What does it mean for a "box" to be underlined?

What does it mean for a box to be aligned center?

These are the questions you want to answer. Meaning first. Then style.

Maybe a .box1 box-align-center is used as a "callout" in body text. In this case, you want to name your CSS class callout:

.callout {
    float: right;
    margin-left: 1em;
    text-align: center;
}

Now your CSS class has semantic meaning beyond the confines of the limited vocabulary of HTML.

Perhaps the .box2 .box-text-decoration box is what something looks like when it is deleted. What you want is:

.deleted {
    text-decoration: line-through;
    float: right;
    margin-left: 1em;
}

You can eliminate the code repetition and get custom styling with:

.callout, .deleted {
    float: right;
    margin-left: 1em;
}

.callout {
    text-align: center;
}

.deleted {
    text-decoration: line-through;
}

This is preferable because changes to CSS classes happen for semantic reasons, not stylistic.

When something becomes "deleted" you add the "deleted" class.

When something is a "callout" you add the "callout" class.

What if a "callout" gets marked "deleted"? Well, you increase the composability of these CSS classes:

<aside class="callout deleted">
    ...
</aside>

Next, someone says "if it gets marked to be deleted, make it red." You say, "no problem:"

.deleted {
    text-decoration: line-through;
    color: red;
}

And you're done.

If you had gone the other route, you would have started out with this markup:

<aside class="box1 box-align-center box-align-text-decoration">

And then every place in your web site where you have this combo of styles, you would need to add a new class: box-color-red:

<aside class="box1 box-align-center box-align-text-decoration box-color-red">

Now your markup is changing for stylistic reasons. This is a big code smell. Use CSS classes to convey application state and meaning. Write CSS declarations to give that state and meaning a visual representation.

The markup should only change when state or meaning changes, not when the visual representation of that state or meaning has changed.

1
  • Makes sense. I agree with semantic naming that helps give me some answer to the question. As for variable, i think the best would be LESS or SASS.
    – samceena
    Sep 16, 2019 at 20:56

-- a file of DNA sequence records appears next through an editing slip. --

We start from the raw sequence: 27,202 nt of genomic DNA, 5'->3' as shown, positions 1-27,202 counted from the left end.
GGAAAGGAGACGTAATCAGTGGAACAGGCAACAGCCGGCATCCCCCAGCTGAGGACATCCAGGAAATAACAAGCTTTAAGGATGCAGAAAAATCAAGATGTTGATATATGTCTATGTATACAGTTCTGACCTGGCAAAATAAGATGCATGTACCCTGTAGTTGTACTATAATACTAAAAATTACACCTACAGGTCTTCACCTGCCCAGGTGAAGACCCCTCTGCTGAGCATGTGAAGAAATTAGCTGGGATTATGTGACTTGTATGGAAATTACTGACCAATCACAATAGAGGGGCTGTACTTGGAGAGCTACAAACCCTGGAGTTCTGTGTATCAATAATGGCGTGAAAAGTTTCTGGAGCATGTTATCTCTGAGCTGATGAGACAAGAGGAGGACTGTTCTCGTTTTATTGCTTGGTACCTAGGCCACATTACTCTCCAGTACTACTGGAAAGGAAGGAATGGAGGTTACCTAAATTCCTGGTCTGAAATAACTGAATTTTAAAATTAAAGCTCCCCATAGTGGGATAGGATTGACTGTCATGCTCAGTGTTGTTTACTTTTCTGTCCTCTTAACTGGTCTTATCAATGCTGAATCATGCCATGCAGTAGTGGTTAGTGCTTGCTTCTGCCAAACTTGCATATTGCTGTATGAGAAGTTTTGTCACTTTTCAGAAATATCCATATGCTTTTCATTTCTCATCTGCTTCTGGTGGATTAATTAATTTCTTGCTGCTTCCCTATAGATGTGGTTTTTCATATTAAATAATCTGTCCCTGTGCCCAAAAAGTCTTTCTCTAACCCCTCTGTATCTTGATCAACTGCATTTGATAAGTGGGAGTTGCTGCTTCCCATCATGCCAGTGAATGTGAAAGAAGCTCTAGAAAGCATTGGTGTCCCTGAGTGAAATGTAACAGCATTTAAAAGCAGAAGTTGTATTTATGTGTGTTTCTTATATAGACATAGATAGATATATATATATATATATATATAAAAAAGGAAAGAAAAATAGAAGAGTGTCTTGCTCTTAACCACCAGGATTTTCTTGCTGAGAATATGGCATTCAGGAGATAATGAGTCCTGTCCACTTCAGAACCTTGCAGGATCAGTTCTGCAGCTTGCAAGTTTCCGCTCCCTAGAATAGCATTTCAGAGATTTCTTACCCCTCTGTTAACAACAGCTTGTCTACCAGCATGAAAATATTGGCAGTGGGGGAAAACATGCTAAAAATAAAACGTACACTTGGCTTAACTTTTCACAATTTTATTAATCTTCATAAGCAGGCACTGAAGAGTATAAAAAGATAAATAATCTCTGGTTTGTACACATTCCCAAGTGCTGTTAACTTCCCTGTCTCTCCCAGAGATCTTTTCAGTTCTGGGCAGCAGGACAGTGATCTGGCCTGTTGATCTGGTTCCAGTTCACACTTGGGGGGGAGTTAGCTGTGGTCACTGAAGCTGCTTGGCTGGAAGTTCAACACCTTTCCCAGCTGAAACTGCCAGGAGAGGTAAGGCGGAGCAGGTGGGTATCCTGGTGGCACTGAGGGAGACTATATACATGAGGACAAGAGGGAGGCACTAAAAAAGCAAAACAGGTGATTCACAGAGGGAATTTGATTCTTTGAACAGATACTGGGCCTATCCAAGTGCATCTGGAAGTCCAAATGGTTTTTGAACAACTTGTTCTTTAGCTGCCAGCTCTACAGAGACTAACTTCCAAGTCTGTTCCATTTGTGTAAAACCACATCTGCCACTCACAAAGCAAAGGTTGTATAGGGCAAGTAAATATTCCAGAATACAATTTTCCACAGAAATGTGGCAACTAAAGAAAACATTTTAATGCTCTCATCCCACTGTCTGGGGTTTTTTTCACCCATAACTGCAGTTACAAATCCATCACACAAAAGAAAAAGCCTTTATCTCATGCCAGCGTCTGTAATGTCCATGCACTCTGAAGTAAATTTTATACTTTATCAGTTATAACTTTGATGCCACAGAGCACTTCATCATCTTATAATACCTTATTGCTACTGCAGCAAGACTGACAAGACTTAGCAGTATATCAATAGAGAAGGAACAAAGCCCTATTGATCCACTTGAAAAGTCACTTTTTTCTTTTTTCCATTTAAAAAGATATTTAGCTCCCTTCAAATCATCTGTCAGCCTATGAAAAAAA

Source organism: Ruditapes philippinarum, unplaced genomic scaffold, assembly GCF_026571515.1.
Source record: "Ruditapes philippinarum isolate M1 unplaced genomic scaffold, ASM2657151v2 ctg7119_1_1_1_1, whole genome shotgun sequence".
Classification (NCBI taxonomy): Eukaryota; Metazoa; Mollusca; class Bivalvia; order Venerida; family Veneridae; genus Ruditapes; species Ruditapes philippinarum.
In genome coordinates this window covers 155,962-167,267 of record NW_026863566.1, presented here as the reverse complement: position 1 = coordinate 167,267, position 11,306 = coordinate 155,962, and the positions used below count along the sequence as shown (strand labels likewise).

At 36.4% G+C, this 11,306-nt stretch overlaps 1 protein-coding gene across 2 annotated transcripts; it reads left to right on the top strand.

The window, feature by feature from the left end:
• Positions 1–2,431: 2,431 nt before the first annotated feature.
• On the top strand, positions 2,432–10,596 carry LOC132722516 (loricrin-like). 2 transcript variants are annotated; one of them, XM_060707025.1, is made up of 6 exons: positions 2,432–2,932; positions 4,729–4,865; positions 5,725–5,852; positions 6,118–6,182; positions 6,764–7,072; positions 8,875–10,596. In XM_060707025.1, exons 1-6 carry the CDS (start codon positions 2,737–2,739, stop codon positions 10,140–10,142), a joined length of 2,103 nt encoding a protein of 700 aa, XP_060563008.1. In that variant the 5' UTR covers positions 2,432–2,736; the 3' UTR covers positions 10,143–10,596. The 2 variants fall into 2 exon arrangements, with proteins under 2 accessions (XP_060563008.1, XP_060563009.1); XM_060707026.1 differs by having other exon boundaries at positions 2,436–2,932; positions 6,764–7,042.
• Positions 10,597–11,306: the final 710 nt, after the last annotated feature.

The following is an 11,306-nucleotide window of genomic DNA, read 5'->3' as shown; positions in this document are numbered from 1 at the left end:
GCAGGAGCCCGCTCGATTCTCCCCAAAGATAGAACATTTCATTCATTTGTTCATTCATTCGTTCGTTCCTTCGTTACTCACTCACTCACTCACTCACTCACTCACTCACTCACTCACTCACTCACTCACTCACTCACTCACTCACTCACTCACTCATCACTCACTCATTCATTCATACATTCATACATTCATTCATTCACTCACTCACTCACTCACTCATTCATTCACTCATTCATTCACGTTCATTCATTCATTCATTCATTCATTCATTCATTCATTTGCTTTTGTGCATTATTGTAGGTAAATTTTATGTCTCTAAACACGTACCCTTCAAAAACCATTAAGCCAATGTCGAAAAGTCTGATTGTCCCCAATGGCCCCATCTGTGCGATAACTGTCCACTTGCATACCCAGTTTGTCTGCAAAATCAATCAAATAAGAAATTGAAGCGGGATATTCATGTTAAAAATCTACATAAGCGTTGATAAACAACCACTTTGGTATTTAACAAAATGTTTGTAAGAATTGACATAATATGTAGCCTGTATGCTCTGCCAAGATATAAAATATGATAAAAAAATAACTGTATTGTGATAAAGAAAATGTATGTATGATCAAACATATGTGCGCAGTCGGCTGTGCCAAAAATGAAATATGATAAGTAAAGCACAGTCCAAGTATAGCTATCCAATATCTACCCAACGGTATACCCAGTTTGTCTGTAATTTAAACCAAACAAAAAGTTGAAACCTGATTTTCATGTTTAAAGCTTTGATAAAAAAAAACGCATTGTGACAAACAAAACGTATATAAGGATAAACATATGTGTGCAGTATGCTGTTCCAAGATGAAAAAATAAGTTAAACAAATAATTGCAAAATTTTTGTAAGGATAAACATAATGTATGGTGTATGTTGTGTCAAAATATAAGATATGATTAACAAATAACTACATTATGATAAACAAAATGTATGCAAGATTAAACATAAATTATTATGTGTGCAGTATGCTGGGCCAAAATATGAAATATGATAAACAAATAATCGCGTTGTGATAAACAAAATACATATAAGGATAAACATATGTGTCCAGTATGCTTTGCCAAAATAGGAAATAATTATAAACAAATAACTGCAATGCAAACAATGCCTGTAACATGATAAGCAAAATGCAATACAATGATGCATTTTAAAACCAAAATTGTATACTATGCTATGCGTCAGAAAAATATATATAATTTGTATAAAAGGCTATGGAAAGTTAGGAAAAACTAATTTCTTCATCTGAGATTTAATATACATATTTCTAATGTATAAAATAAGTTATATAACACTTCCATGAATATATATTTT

0

In my experience, attempts to write reusable CSS often lead to very hard to maintain code.

The problem with this idea is all your components across the application are tightly coupled together. What happens if you suddenly want one of the components to vary in its behaviour differently from the others? In practice, different components are always likely to vary from each other - otherwise they'd be the same component!

Things like mixins and inheritance using CSS processors are invariably a bad idea. I'm not saying they don't have a use, but far too often they are used very badly. CSS is complicated enough due its global scope. Imagine if you have to not just read through lots of nested selectors to work out what rules are being applied to an element, but you also have to understand some cryptically written function that generates these?! It's for these reasons that devs often resort to just adding lots of styles, additional selectors, and overusing !important until the page just "looks right".

From a performance perspective, repeating styles over again is not a bad thing. If you minify and compress your CSS files, the repeated code is often optimised away in any case. Also if you're smart about only serving up the stylesheets that a page needs, then you barely have to worry about the performance impact at all of repeated styles.

The best way to reuse code in CSS is via variables. Either CSS custom properties or variables provided by your processor (e.g. SASS). The things that you actually want to vary at the same time across the site are things like colors, fonts, and dimensions, and these can easily be expressed in variables.

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You can give them IDs for different styles and for common styles give them common classes.

    #box1 { color : blue; height :100px;}
    #box2 { color : red; height :120px;}
    .box12 { align-items: center; width : 345px;}